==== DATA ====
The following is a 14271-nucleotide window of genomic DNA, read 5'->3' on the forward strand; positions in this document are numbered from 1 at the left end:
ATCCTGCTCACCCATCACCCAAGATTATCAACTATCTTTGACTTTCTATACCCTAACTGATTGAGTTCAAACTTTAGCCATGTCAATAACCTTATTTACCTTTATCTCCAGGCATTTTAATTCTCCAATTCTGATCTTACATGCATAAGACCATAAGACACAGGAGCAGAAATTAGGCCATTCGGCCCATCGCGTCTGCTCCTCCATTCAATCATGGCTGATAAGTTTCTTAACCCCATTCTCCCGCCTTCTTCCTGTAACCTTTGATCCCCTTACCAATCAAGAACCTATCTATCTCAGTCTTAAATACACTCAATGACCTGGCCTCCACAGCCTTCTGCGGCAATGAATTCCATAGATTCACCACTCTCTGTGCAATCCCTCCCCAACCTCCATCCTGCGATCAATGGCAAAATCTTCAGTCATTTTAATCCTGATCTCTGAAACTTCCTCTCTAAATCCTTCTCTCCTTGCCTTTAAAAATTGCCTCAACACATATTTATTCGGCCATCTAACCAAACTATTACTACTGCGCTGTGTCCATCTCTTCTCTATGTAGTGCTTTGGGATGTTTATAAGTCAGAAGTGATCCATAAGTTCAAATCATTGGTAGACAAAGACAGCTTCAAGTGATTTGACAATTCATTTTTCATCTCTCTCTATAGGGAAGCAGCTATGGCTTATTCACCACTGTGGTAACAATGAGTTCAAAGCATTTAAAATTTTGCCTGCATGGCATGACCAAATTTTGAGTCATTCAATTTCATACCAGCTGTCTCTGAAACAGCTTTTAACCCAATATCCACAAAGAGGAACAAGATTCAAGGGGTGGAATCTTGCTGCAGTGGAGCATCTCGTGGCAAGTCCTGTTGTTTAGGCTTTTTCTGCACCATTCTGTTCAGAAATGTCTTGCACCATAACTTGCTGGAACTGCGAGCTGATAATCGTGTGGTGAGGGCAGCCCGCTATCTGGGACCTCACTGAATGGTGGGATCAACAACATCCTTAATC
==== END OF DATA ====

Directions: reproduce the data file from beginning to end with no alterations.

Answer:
The following is a 14271-nucleotide window of genomic DNA, read 5'->3' on the forward strand; positions in this document are numbered from 1 at the left end:
ATCCTGCTCACCCATCACCCAAGATTATCAACTATCTTTGACTTTCTATACCCTAACTGATTGAGTTCAAACTTTAGCCATGTCAATAACCTTATTTACCTTTATCTCCAGGCATTTTAATTCTCCAATTCTGATCTTACATGCATAAGACCATAAGACACAGGAGCAGAAATTAGGCCATTCGGCCCATCGCGTCTGCTCCTCCATTCAATCATGGCTGATAAGTTTCTTAACCCCATTCTCCCGCCTTCTTCCTGTAACCTTTGATCCCCTTACCAATCAAGAACCTATCTATCTCAGTCTTAAATACACTCAATGACCTGGCCTCCACAGCCTTCTGCGGCAATGAATTCCATAGATTCACCACTCTCTGTGCAATCCCTCCCCAACCTCCATCCTGCGATCAATGGCAAAATCTTCAGTCATTTTAATCCTGATCTCTGAAACTTCCTCTCTAAATCCTTCTCTCCTTGCCTTTAAAAATTGCCTCAACACATATTTATTCGGCCATCTAACCAAACTATTACTACTGCGCTGTGTCCATCTCTTCTCTATGTAGTGCTTTGGGATGTTTATAAGTCAGAAGTGATCCATAAGTTCAAATCATTGGTAGACAAAGACAGCTTCAAGTGATTTGACAATTCATTTTTCATCTCTCTCTATAGGGAAGCAGCTATGGCTTATTCACCACTGTGGTAACAATGAGTTCAAAGCATTTAAAATTTTGCCTGCATGGCATGACCAAATTTTGAGTCATTCAATTTCATACCAGCTGTCTCTGAAACAGCTTTTAACCCAATATCCACAAAGAGGAACAAGATTCAAGGGGTGGAATCTTGCTGCAGTGGAGCATCTCGTGGCAAGTCCTGTTGTTTAGGCTTTTTCTGCACCATTCTGTTCAGAAATGTCTTGCACCATAACTTGCTGGAACTGCGAGCTGATAATCGTGTGGTGAGGGCAGCCCGCTATCTGGGACCTCACTGAATGGTGGGATCAACAACATCCTTAATC